LEAD, SD – The Black Hills Cowboy Christmas concert is an annual event that will feature ten regional performers this year and be held twice on Saturday, December 10, 2016, at the Historic Homestake Opera House located at 313 West Main Street, Lead.
This festive annual Christmastime event is catered with desserts and light hors d'oeuvres by Cheyenne Crossing of Lead. The show is featured at 2:00 pm with a matinee show, desserts, and coffee, and also a 7:30 pm evening show with light hors d'oeurves and cash bar, followed by a down-home cowboy music dance.
This year’s award-winning performer lineup includes cowboy musician Paul Larson of Rochford; South Dakota fiddler champion Kenny Putnam; singer/songwriter performer Boyd Bristow of Sioux Falls; Black Hills singer/songwriter Jami Lynn; guitarist/singer Brent Morris of Hill City; SD cowboy poet Robert Dennis of Red Owl; Kim Bachman, a singer/songwriter from Belle Fourche; bassist/singer Chet Murray from Rapid City; and vocalist Sarah Carlson and pianist Ruth Groeneveld, both of Lead.
The lineup for the concerts and dance is packed with talent. And there are new additions to the show.
“This year's Black Hills Cowboy Christmas has been enhanced a bit,” says Sarah Carlson, executive director of the the Historic Homestake Opera House and Black Hills Cowboy Christmas performer. “We are opening earlier and featuring pre-show entertainment by western music musicians Allen and Jill Kirkham of Custer, and we’ll also be performing with our brand new Yamaha grand piano which was installed this year.” Ticketholders are also invited to explore a new Interpretive Exhibit that retells the 100-year story of the Opera House. The exhibit opened in May 2016.
“The true spirit of Christmas is felt in this show,” says Paul Larson, co-organizer and cowboy music performer. “Add in the acoustics in that theater and these talented performers and you’ve got a beautiful experience,” says Larson. “The Christmas concert pieces are soulful and fulfilling and the dance is that down-home, old-fashioned cowboy dance.”
“There’s nothing like Christmastime in the Black Hills,” says Sarah “This is one of those events in which you will leave changed. The whole show lifts your spirits.”
Admission is $30 for the matinee show and $35 for the evening show and dance. Doors open two hours prior to showtime.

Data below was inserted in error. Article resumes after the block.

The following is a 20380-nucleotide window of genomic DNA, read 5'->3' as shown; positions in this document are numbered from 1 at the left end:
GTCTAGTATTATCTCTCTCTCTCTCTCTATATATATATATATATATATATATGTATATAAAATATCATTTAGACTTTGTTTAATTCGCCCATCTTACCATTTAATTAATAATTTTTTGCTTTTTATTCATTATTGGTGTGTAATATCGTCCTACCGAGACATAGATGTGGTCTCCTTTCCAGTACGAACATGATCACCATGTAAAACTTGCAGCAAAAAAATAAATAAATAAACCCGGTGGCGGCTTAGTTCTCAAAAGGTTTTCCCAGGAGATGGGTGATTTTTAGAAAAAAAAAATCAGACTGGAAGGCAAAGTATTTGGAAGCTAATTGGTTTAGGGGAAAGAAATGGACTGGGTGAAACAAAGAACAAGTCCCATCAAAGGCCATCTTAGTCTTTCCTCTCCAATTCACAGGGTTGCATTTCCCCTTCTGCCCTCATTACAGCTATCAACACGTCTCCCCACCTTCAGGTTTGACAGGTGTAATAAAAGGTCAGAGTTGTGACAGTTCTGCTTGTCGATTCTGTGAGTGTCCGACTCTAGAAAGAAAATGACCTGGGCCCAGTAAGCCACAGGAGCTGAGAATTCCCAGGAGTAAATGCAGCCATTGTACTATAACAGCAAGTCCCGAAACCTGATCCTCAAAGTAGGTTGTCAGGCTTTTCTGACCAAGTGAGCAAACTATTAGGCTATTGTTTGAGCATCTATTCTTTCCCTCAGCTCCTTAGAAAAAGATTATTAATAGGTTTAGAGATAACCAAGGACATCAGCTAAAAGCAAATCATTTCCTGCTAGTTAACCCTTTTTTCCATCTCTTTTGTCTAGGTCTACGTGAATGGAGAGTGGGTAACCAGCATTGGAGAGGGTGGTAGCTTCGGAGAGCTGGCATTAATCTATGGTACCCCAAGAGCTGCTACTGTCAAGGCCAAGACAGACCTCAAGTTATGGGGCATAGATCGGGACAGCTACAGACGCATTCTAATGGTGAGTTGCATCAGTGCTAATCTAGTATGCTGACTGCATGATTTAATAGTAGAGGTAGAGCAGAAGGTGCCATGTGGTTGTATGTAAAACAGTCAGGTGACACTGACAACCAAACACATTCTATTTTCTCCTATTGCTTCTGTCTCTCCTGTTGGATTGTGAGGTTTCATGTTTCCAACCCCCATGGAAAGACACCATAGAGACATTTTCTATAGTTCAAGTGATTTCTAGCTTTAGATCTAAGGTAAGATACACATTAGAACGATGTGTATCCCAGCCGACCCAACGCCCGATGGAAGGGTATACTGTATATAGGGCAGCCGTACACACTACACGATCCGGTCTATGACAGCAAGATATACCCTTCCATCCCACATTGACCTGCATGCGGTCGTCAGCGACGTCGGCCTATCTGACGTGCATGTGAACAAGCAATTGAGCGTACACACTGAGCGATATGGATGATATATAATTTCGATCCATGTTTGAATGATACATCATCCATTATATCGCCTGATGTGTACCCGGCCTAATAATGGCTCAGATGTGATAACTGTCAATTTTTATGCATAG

Tickets are reserved; and seating is open/first-come, first served. Wine, beer, and soda is available for purchase. To purchase tickets, stop in to the Homestake Opera House office in the back of the building at 308 Julius Street, Monday through Friday from 9:00 a.m. to 3:00 p.m., or call the box office at 605-584-2067, or purchase online at HomestakeOperaHouse.org.
This event is made possible in part by the Black Hills Badlands Tourism Association, Cheyenne Crossing, Annie Creek Events, First Gold Hotel & Gaming, Versatile Carpets & Interiors, Coeur-Wharf Gold Mine, Blackstone Lodge & Suites, Lynn's DakotaMart, and Homestake Mining Company.
Proceeds from the event support ongoing music programming, restoration projects, and operations at the Historic Homestake Opera House.
Free parking is located behind the building, on Main Street, and lot parking within four blocks or less from the theater. The building is wheelchair accessible and assistive listening devices are also available.
The HHOH is a 501(c) 3 non-profit organization dedicated to returning the building to productive use for the enrichment of the community and to provide arts and culture and educational opportunities for generations to come.
Support for the HHOH is provided in part by the HHOH annual members, the City of Lead, and the Adams-Mastrovich Family Foundation. The HHOH is a equal opportunity provider and employer.
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When & Where
Historic Homestake Opera House
313 West Main Street
PO Box 412
Historic Homestake Opera House
"A Theater Built by a Gold Mine" in 1914 hosts year-round concerts, theatre, dances, educational presentations and tours. Tours are 45 minutes in length and are $10.00 per person. A new Interpretive Exhibit showcases the original theater seats, light fixtures, archival photography and the entire story of the building that boasted a 1,000-seat theater along with a billiards hall, heated indoor swimming pool, bowling alley, social hall, and more.